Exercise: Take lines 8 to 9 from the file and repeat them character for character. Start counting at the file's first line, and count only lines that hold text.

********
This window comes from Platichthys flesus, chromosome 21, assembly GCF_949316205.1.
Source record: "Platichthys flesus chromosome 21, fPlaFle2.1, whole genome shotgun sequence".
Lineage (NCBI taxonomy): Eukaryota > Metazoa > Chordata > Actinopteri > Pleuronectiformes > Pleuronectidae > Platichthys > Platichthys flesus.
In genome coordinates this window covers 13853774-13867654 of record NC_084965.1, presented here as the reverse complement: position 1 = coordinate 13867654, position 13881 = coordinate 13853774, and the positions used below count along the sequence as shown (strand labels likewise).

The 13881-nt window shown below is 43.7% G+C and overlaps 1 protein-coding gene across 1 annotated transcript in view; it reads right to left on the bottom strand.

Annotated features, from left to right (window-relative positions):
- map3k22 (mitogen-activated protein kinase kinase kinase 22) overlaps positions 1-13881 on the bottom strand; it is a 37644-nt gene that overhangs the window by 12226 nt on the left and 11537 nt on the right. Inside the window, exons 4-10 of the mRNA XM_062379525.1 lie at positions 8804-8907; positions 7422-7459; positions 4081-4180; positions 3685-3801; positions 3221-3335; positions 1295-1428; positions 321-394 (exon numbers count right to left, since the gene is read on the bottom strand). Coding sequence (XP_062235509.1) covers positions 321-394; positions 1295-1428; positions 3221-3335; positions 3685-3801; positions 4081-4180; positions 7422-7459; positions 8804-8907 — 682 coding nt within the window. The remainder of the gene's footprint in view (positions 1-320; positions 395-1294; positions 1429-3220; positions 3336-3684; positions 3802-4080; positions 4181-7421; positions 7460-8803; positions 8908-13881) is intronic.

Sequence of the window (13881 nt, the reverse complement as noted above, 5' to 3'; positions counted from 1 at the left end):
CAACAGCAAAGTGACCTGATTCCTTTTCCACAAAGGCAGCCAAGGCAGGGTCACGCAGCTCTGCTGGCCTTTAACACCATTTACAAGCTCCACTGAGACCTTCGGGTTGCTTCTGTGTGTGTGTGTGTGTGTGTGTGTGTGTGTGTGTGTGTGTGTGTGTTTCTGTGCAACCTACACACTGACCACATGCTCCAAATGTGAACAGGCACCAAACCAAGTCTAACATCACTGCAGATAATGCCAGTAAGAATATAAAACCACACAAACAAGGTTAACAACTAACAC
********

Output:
Sequence of the window (13881 nt, the reverse complement as noted above, 5' to 3'; positions counted from 1 at the left end):
CAACAGCAAAGTGACCTGATTCCTTTTCCACAAAGGCAGCCAAGGCAGGGTCACGCAGCTCTGCTGGCCTTTAACACCATTTACAAGCTCCACTGAGACCTTCGGGTTGCTTCTGTGTGTGTGTGTGTGTGTGTGTGTGTGTGTGTGTGTGTGTGTGTGTTTCTGTGCAACCTACACACTGACCACATGCTCCAAATGTGAACAGGCACCAAACCAAGTCTAACATCACTGCAGATAATGCCAGTAAGAATATAAAACCACACAAACAAGGTTAACAACTAACAC